Despite making up a quarter of the New Zealand population, we have, since the outset of the pandemic, been portrayed as vulnerable victims and expected losses, rather than the valuable members of society; cherished loved ones; and life-saving public health leaders we know ourselves to be. 

Our globally connected community looks out for each other. 

We have no choice but to. And since Covid-19 emerged, we looked out for everyone else too. When the public panicked about the first lockdowns, disabled people sprang into action, sharing our knowledge and experience - from PPE protocols and WFH tips, to symptom management for the masses of people newly disabled by Covid-19. 

We organised mask and grocery deliveries, and mutual financial aid before wage subsidies were announced or supermarkets offered priority delivery (oh, and we lobbied for those too). 

Disabled people have consistently contributed expert and public health advice to governments, not-for-profits, and business alike to ensure that others don’t have to experience the same struggles that we have. 

Even the globally recognised and life-saving concept of household “bubbles” was coined by one of our own - Māori epidemiologist and disabled leader, Dr Tristram Ingham.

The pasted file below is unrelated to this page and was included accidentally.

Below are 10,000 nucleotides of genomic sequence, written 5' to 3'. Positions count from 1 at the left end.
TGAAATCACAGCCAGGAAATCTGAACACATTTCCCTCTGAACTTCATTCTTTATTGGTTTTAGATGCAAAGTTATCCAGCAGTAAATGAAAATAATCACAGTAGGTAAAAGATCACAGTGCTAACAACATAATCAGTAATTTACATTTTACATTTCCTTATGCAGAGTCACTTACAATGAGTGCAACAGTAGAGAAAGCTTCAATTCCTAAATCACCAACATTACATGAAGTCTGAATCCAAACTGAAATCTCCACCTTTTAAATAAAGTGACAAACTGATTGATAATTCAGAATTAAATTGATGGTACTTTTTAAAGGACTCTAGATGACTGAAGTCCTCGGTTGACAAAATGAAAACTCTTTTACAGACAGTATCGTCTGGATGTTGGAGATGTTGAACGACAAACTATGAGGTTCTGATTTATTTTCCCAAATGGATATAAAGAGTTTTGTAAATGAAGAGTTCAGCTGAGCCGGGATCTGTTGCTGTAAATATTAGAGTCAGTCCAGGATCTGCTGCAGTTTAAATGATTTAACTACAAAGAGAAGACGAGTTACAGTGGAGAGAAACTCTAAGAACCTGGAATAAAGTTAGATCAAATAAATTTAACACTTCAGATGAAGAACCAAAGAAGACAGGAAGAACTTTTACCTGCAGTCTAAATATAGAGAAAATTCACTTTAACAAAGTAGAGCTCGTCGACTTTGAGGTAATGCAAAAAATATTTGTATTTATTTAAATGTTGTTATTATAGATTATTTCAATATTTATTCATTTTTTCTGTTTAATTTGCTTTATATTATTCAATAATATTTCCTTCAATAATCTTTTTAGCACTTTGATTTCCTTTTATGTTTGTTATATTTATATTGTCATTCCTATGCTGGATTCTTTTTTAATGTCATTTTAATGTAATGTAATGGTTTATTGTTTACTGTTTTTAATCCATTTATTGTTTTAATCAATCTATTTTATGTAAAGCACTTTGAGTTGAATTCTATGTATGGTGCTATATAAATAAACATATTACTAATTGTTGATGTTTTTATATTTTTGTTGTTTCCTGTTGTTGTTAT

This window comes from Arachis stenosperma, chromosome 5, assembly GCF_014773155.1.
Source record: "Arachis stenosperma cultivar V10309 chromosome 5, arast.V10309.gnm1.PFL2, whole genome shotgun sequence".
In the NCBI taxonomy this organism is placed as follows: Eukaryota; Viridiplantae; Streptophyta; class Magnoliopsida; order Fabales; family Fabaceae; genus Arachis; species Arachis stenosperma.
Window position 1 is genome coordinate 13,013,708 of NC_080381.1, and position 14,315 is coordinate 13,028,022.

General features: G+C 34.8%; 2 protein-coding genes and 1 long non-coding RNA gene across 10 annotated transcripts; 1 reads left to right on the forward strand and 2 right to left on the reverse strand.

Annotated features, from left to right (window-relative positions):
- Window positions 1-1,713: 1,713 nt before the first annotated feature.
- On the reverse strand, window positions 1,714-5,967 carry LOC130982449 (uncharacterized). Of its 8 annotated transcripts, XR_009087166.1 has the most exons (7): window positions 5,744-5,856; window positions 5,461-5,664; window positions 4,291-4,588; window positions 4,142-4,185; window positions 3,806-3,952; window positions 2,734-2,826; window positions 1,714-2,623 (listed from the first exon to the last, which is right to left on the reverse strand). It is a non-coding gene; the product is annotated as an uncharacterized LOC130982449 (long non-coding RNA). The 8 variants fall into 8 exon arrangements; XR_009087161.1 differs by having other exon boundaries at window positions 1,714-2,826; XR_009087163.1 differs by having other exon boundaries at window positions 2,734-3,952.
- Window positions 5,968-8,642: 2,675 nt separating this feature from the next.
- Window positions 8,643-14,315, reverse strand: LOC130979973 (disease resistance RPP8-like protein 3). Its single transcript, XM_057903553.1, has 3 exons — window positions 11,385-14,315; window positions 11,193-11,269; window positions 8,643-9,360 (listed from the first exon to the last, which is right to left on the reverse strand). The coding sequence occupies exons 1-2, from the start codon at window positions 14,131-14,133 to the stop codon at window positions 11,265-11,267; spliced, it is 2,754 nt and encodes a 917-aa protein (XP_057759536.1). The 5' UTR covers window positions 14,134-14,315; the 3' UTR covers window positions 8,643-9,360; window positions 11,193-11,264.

Every single disabled and chronically ill person I know is exhausted. Not just from our regular symptoms, but from the stress of navigating a pandemic where our expertise and contributions to public safety have been repeatedly ignored, only to be proved right time and time again. 

From living in a society where our wellbeing and right to exist in public is deemed an acceptable price to pay for others’ convenience. From being viewed as “vulnerable” charity cases to being pitied or left at home, rather than respected community members, and, well… mates.

#Mask4YourMates is just one link in a long chain of disabled-led community care this pandemic. It should never have been necessary, and we shouldn’t have had to ask. But since this is where we’re at, frankly, I think it’s the least we can do for our “Team of five million”. 

Whether you know it, and whether they know it, or not, we all have mates who are at high risk for Covid-19, including every single person who has already had the virus. 

Until we have no more cases, everyone is still at some risk of Covid, and getting those numbers down takes everyone who can, doing all they can. 

Do it for your mates, do it for strangers, do it for yourself. Tweet about it or don’t. Just whatever you do, if you’re able to wear a mask, please, wear a mask.

Kera Sherwood-O’Regan is a proudly Kāi Tahu disabled social impact strategist based in Te Waipounamu. She is a National Executive Committee member for the Disabled Persons Assembly and founder of a Fibromyalgia community support group, however, views in this article are her own.

Top Image: Background from iStock, photo of Kera Sherwood-O'Regan supplied.